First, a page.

To this end, Wolfgang Stefani writes,
From a Christian viewpoint, emotions like anger, hate, fear, love, or joy are not intrinsically good or bad. However, to present the lyric, “Jesus loves me this I know” with an accompanying musical/emotional message of fear and suspense would not simply be a harmless mismatch of cognitive and affective communication. According to Christian belief it would surely be crass misrepresentation of the Gospel (especially in light of 1 John 4:18) and hence, morally wrong, not merely aesthetically poor. The same would be true if lyrics about Jesus’ love for humanity were presented accompanied by music portraying anger, violence, and aggression. Such mixed messages provide a confused communication of truth that is morally reprehensible, not just a matter of taste (“Is Music Morally Neutral,” in Here We Stand, p. 407).
But what this also tells me is that “worship wars” need not be wars at all. If the Bible does not categorically condemn certain “types” of music, this leads me to believe that music is not a moral issue, per se. And it certainly isn’t an issue worth alienating relationships over. Let me explain what I mean.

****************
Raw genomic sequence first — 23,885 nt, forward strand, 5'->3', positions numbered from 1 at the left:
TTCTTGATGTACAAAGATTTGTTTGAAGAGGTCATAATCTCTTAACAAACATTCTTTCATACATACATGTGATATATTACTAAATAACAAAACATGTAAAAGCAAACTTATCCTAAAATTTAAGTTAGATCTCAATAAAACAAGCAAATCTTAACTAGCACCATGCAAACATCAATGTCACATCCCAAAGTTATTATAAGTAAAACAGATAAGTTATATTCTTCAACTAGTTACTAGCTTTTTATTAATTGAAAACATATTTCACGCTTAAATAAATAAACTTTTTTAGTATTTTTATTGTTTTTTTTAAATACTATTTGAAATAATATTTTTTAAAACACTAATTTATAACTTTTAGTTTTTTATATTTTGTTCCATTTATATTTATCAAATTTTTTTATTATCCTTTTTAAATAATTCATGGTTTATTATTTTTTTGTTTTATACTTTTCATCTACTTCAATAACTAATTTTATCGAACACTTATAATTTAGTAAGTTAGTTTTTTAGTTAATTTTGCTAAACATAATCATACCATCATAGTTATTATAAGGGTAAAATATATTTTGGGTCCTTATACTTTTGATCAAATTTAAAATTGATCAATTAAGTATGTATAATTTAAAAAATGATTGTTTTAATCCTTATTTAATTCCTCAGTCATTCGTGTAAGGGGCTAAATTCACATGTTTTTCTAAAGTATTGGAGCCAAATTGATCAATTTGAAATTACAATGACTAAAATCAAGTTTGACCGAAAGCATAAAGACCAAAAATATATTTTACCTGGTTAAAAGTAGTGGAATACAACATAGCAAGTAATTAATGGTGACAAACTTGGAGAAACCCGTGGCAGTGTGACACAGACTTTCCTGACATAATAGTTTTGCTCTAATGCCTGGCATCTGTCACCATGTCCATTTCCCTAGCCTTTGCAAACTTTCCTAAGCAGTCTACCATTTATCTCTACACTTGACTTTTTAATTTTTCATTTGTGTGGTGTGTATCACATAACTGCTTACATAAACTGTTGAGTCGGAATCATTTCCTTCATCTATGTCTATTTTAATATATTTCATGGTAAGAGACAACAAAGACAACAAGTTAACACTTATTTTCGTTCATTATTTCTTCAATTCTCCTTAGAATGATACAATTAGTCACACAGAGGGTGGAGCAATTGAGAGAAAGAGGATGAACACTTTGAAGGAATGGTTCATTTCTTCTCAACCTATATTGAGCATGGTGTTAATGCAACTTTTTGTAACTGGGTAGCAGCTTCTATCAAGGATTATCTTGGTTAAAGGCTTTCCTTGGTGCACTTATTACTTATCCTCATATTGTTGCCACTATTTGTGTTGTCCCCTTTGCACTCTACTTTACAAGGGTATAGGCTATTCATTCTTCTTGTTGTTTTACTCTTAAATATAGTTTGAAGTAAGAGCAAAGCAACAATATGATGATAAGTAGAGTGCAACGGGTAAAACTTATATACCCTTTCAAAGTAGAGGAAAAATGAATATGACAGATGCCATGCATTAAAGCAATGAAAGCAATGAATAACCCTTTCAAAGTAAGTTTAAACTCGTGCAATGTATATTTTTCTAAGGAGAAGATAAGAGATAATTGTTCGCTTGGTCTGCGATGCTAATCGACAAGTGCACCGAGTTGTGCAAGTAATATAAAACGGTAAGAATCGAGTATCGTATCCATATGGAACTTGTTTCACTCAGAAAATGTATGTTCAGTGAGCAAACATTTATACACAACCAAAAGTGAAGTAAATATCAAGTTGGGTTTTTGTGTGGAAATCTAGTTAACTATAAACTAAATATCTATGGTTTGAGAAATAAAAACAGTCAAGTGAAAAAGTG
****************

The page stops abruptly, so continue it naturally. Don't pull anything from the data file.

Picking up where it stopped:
If I was at a “Christian concert,” and the musician brought his son or daughter on to the stage, took out a knife, and started slashing that child in front of the whole audience, I would be under moral obligation to speak out against this atrocity in a very vocal way. But someone playing a drum on stage is not of the same moral magnitude. And my personal obligation to speak out against it publically—even if music psychology reveals that syncopation has a mesmerizing effect—is not to the same extant.
This reality applies to all areas of ethics and informs my interpersonal relationships. (This is something that I have been grappling with in general as I think about interacting with people who may not be living the same ethical life I am.) One of my battle cries is that I try to “meet people” where they are. This seems to have been Paul’s approach. To the Jew he became a Jew. To those who were “under the law,” he became as one under the law (see 1 Corinthians 9:19-23). Of course, on the other hand, I recognize that you can only go so far in “meeting people where they are.” And this is the whole point: where does one draw the line?